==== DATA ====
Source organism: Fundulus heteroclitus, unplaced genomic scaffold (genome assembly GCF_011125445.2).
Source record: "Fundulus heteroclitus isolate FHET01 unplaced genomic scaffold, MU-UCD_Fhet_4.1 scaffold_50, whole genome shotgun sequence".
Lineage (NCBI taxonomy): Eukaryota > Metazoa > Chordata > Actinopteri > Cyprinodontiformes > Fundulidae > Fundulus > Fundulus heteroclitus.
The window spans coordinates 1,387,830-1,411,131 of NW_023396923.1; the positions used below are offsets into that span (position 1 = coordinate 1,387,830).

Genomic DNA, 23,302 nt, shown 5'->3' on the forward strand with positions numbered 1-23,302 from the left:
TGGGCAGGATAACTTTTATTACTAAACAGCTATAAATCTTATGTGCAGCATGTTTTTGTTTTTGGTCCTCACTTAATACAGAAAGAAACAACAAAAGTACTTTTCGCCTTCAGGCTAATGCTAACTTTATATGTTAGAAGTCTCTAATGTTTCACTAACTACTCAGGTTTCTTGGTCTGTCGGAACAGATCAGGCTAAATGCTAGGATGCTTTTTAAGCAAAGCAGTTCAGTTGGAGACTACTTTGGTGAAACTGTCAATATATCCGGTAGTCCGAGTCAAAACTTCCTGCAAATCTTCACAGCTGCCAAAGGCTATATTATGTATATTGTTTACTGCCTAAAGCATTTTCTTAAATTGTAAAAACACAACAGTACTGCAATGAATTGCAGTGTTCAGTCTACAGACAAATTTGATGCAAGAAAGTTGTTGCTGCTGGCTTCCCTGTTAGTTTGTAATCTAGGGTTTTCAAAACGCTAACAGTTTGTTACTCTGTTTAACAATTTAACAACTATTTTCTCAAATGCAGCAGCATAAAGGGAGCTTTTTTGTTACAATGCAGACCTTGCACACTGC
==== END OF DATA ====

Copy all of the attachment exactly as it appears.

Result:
Source organism: Fundulus heteroclitus, unplaced genomic scaffold (genome assembly GCF_011125445.2).
Source record: "Fundulus heteroclitus isolate FHET01 unplaced genomic scaffold, MU-UCD_Fhet_4.1 scaffold_50, whole genome shotgun sequence".
Lineage (NCBI taxonomy): Eukaryota > Metazoa > Chordata > Actinopteri > Cyprinodontiformes > Fundulidae > Fundulus > Fundulus heteroclitus.
The window spans coordinates 1,387,830-1,411,131 of NW_023396923.1; the positions used below are offsets into that span (position 1 = coordinate 1,387,830).

Genomic DNA, 23,302 nt, shown 5'->3' on the forward strand with positions numbered 1-23,302 from the left:
TGGGCAGGATAACTTTTATTACTAAACAGCTATAAATCTTATGTGCAGCATGTTTTTGTTTTTGGTCCTCACTTAATACAGAAAGAAACAACAAAAGTACTTTTCGCCTTCAGGCTAATGCTAACTTTATATGTTAGAAGTCTCTAATGTTTCACTAACTACTCAGGTTTCTTGGTCTGTCGGAACAGATCAGGCTAAATGCTAGGATGCTTTTTAAGCAAAGCAGTTCAGTTGGAGACTACTTTGGTGAAACTGTCAATATATCCGGTAGTCCGAGTCAAAACTTCCTGCAAATCTTCACAGCTGCCAAAGGCTATATTATGTATATTGTTTACTGCCTAAAGCATTTTCTTAAATTGTAAAAACACAACAGTACTGCAATGAATTGCAGTGTTCAGTCTACAGACAAATTTGATGCAAGAAAGTTGTTGCTGCTGGCTTCCCTGTTAGTTTGTAATCTAGGGTTTTCAAAACGCTAACAGTTTGTTACTCTGTTTAACAATTTAACAACTATTTTCTCAAATGCAGCAGCATAAAGGGAGCTTTTTTGTTACAATGCAGACCTTGCACACTGC